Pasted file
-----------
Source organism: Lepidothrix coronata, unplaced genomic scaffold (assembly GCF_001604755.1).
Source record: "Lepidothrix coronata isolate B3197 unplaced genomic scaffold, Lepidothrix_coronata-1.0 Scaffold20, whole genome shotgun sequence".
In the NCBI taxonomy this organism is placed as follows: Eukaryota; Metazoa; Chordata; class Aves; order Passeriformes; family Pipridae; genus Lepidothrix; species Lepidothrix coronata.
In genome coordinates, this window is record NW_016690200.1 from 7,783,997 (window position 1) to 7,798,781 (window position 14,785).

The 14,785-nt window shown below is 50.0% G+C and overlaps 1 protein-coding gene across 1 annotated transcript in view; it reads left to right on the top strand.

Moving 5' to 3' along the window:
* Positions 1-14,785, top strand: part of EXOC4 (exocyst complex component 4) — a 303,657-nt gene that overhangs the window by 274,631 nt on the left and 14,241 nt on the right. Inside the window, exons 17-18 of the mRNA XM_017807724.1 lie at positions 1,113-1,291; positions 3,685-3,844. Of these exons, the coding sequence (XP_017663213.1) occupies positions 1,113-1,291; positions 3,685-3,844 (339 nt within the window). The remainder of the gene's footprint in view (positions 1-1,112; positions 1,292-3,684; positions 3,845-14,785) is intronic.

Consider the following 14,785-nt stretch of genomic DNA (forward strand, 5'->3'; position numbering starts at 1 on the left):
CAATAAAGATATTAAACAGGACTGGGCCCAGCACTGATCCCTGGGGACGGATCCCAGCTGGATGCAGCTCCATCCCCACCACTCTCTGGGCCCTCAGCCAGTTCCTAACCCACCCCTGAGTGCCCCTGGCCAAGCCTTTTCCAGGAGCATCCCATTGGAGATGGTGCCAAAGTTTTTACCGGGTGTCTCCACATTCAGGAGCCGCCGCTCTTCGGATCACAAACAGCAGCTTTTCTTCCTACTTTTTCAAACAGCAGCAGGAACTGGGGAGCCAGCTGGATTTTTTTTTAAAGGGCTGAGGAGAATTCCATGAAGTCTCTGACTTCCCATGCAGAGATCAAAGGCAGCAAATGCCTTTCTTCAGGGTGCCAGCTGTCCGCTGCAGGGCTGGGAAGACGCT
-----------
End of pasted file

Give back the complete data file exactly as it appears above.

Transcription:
Source organism: Lepidothrix coronata, unplaced genomic scaffold (assembly GCF_001604755.1).
Source record: "Lepidothrix coronata isolate B3197 unplaced genomic scaffold, Lepidothrix_coronata-1.0 Scaffold20, whole genome shotgun sequence".
In the NCBI taxonomy this organism is placed as follows: Eukaryota; Metazoa; Chordata; class Aves; order Passeriformes; family Pipridae; genus Lepidothrix; species Lepidothrix coronata.
In genome coordinates, this window is record NW_016690200.1 from 7,783,997 (window position 1) to 7,798,781 (window position 14,785).

The 14,785-nt window shown below is 50.0% G+C and overlaps 1 protein-coding gene across 1 annotated transcript in view; it reads left to right on the top strand.

Moving 5' to 3' along the window:
* Positions 1-14,785, top strand: part of EXOC4 (exocyst complex component 4) — a 303,657-nt gene that overhangs the window by 274,631 nt on the left and 14,241 nt on the right. Inside the window, exons 17-18 of the mRNA XM_017807724.1 lie at positions 1,113-1,291; positions 3,685-3,844. Of these exons, the coding sequence (XP_017663213.1) occupies positions 1,113-1,291; positions 3,685-3,844 (339 nt within the window). The remainder of the gene's footprint in view (positions 1-1,112; positions 1,292-3,684; positions 3,845-14,785) is intronic.

Consider the following 14,785-nt stretch of genomic DNA (forward strand, 5'->3'; position numbering starts at 1 on the left):
CAATAAAGATATTAAACAGGACTGGGCCCAGCACTGATCCCTGGGGACGGATCCCAGCTGGATGCAGCTCCATCCCCACCACTCTCTGGGCCCTCAGCCAGTTCCTAACCCACCCCTGAGTGCCCCTGGCCAAGCCTTTTCCAGGAGCATCCCATTGGAGATGGTGCCAAAGTTTTTACCGGGTGTCTCCACATTCAGGAGCCGCCGCTCTTCGGATCACAAACAGCAGCTTTTCTTCCTACTTTTTCAAACAGCAGCAGGAACTGGGGAGCCAGCTGGATTTTTTTTTAAAGGGCTGAGGAGAATTCCATGAAGTCTCTGACTTCCCATGCAGAGATCAAAGGCAGCAAATGCCTTTCTTCAGGGTGCCAGCTGTCCGCTGCAGGGCTGGGAAGACGCT